NOW Gallery taps Rebecca Louise Law for a new installation.
If your florally tuned Insta game is strong you’ll know that the buck doesn’t actually stop at Raf Simons, despite a series of strong collaborations with the florists Mark Colle and Eric Chauvin producing some of the finest catwalk moments Paris has ever seen featuring blooms.
Beyond fashion week, the likes of Abraham Cruzvillegas and Rebecca Louise Law (not to mention the full cast of the Chelsea Flower Show, editions 1913 through to the present) have each provided ample cases for nature as an art form. Mexican artist Cruzvillegas most recently with his Empty Lot piece that filled the Tate Modern’s Turbine Hall last year, and Law with her long term practice marrying flora with installation.
For the east Londoner’s latest piece, The Iris, Law was tapped by Greenwich’s Now Gallery – they of Molly Goddard’s favourite things fame – for a new show exploring the land beyond the gallery’s exterior (neighbouring O2 aside). The result is 10,000 fresh irises suspended with copper wire as if floating above the gallery space; an arresting visual and a suitably engaging introduction for those new to Law’s work. In place until May, no visitor will enter the same room, sort of, as three months of deterioration alters the state of the flowers, transforming the display.
What drew you to the Iris specifically for this project?
After researching the history of Greenwich Peninsula I discovered amazing stories surrounding a land that was originally waste marshland. Once used to deter pirates, store gunpowder and make chemicals, the land was a place for anything that couldn’t be within London’s city walls. I loved imagining the marshland flowers popping up around the unsavoury industries. Typical for this time of year, the Iris is a common British marshland flower, yet a highly cultivated common household accessory. I wanted to create an installation about nature that encapsulated and combined historical reference and the present modern metropolis.
And what was your initial brief?
NOW Gallery asked me to create an interactive installation that considered its surroundings. My work is always site specific and incorporates natural symbolism surrounding the site so I found it a great brief to work with.
When did you first begin working exclusively with flowers and natural materials?
I swapped my paints for flowers in 2003, while I was at art school. I have always wanted my artwork to allow the viewer to experience nature holistically, and switching from painting to installation art allowed me the freedom to experiment with all the senses. I have been experimenting with flowers as a sculptural material ever since and I’m testing the flower’s material limitations.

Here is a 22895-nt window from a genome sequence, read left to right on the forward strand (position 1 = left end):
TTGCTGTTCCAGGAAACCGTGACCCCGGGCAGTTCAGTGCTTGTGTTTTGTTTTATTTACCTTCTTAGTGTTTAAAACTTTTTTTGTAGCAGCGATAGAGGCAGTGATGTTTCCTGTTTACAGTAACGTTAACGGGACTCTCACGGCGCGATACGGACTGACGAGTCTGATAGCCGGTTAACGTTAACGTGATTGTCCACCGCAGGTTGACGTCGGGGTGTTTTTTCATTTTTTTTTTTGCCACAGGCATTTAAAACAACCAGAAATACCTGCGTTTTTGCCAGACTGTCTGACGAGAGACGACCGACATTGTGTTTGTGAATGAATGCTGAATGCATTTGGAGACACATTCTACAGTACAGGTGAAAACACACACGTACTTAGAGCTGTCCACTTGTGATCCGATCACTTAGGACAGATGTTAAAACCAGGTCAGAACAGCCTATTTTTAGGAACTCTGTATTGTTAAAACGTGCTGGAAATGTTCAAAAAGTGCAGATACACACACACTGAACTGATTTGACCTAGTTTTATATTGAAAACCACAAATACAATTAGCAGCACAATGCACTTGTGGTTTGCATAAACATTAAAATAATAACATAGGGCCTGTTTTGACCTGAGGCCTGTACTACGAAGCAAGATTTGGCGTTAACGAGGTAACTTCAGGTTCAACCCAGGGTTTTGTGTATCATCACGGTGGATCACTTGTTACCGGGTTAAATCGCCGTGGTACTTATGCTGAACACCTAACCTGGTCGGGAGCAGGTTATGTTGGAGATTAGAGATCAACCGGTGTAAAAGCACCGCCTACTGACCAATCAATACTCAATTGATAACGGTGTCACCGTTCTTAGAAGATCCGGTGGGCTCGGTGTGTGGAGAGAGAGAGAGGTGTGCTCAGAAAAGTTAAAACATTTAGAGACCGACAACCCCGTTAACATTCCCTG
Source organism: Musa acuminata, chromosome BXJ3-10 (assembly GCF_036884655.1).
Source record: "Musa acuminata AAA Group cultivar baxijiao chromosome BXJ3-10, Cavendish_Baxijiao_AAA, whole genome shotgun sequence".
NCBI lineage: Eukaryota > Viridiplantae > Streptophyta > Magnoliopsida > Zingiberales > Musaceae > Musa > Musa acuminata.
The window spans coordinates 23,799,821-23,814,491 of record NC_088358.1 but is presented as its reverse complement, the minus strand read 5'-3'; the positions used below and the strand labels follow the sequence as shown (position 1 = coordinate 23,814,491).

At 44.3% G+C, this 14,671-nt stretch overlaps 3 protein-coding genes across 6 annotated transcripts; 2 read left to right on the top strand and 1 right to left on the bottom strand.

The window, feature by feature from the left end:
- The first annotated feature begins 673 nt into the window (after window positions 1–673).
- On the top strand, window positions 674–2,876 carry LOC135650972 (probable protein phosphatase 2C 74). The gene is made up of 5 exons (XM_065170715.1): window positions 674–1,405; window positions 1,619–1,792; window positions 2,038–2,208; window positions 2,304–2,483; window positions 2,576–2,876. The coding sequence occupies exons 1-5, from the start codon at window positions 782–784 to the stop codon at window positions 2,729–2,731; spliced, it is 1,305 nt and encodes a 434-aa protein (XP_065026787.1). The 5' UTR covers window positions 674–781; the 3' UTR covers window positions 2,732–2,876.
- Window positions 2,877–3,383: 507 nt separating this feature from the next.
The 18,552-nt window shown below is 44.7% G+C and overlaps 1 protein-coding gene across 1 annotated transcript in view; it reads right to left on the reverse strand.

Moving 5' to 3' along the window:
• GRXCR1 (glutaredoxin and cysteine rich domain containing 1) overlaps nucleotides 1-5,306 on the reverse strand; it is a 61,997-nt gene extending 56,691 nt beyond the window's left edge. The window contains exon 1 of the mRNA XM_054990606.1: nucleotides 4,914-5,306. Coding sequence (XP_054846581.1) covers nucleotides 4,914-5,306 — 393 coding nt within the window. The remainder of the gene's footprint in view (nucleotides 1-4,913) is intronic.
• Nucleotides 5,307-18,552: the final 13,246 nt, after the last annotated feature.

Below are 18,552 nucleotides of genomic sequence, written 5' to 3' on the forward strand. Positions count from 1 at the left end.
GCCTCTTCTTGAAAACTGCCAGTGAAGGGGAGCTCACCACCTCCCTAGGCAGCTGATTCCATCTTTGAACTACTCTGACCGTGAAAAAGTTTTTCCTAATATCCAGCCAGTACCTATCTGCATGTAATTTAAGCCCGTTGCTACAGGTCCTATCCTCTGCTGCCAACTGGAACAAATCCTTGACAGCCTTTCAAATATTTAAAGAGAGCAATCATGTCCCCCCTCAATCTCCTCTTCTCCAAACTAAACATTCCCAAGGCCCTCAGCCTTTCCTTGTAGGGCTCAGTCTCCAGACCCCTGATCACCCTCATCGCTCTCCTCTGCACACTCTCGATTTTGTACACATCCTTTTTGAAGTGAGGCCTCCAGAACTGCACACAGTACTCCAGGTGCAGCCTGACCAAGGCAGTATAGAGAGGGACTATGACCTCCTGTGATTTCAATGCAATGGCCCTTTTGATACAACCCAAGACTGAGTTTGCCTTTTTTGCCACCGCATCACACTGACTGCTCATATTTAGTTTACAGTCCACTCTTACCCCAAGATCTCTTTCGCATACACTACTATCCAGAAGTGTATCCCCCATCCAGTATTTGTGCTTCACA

And in terms to floristry, how does this position itself within your work?
Floristry uses the flower as an ephemeral decorative object; I like to use flowers as a sculptural material that lives beyond expectation. My art process experiments with the longevity of the material – every flower is preserved and never wasted. The work invites the viewer to consider the value of flowers and how we perceive them, I work towards creating sensory spaces that allow time to observe nature.
Who or what is your biggest influence?
Nature and my childhood. My parents brought me up to observe the world and appreciate all it provides. I’m always in awe of natural beauty.
In regards to your use of natural elements, time is obviously an integral part of your work.
Time is entwined within my art practice. The installations are created to embrace time and manipulate the process of decay. Each flower is intended for preservation and longevity. I often feel like the installations reflect suspended time.
You mentioned previously how important the area surrounding the gallery was as a research tool. What was your knowledge of the area like before you began working on The Iris?
To be honest I knew very little. My brother and sister-in-law worked at the Millennium Dome when it opened and I saw Lady Gaga perform at the O2, but I had never explored or researched the area. It was fascinating looking into the history of Greenwich Peninsula and I loved the idea of marshland plants growing up and around industrial sites, gun powder storage and unsavoury business.
Finally, what do you hope visitors will take away from the show?
I hope that they will have a chance to experience nature in a unique and serene environment.
The Iris is at NOW Gallery, Greenwich Peninsula until 7th May.